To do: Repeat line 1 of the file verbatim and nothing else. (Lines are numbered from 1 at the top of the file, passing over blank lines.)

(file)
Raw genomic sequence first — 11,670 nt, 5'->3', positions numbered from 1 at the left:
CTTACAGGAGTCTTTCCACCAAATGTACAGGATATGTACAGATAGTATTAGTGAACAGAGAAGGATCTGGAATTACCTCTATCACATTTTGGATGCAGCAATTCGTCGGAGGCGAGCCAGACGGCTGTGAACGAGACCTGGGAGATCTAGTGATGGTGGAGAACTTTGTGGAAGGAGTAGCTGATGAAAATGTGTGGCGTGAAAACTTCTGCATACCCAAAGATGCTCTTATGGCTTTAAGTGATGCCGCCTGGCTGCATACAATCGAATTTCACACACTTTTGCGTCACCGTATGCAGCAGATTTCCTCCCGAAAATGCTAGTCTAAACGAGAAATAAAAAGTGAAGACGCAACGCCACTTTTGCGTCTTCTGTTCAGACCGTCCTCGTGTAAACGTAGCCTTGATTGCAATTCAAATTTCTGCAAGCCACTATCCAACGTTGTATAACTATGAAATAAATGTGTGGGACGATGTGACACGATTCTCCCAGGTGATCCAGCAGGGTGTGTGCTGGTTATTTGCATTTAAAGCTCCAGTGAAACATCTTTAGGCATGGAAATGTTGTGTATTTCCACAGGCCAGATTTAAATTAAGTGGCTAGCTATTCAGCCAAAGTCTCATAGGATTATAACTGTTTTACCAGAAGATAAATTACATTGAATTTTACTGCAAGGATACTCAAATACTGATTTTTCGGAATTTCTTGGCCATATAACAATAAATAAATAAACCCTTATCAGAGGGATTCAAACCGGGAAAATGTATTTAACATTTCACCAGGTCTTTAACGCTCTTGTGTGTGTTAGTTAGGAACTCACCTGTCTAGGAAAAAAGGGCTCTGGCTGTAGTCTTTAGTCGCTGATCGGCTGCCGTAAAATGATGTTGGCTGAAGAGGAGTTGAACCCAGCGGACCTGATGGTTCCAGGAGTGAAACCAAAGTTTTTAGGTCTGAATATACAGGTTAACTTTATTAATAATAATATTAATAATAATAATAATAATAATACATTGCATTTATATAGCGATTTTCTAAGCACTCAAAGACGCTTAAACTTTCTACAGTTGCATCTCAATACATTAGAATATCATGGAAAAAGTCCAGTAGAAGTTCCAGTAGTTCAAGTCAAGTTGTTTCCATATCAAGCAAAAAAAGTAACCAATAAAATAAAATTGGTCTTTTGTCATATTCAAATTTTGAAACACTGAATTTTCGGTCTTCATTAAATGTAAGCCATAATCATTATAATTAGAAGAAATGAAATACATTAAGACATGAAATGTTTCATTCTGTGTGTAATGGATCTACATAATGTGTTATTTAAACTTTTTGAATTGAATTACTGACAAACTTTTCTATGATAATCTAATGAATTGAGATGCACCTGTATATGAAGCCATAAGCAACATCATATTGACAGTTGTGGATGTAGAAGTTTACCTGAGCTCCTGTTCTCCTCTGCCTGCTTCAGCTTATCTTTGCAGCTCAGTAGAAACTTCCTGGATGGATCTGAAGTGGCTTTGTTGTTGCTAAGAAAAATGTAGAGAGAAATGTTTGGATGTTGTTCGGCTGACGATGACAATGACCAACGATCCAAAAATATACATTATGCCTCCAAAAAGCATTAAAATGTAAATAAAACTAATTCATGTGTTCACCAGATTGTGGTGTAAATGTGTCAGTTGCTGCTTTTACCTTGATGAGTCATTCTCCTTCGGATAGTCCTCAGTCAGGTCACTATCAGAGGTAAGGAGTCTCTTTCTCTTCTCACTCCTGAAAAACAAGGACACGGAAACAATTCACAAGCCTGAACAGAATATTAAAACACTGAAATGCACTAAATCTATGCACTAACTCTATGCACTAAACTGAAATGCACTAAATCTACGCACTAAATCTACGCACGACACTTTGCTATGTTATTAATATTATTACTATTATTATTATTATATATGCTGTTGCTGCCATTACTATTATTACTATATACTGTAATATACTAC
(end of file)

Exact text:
Raw genomic sequence first — 11,670 nt, 5'->3', positions numbered from 1 at the left: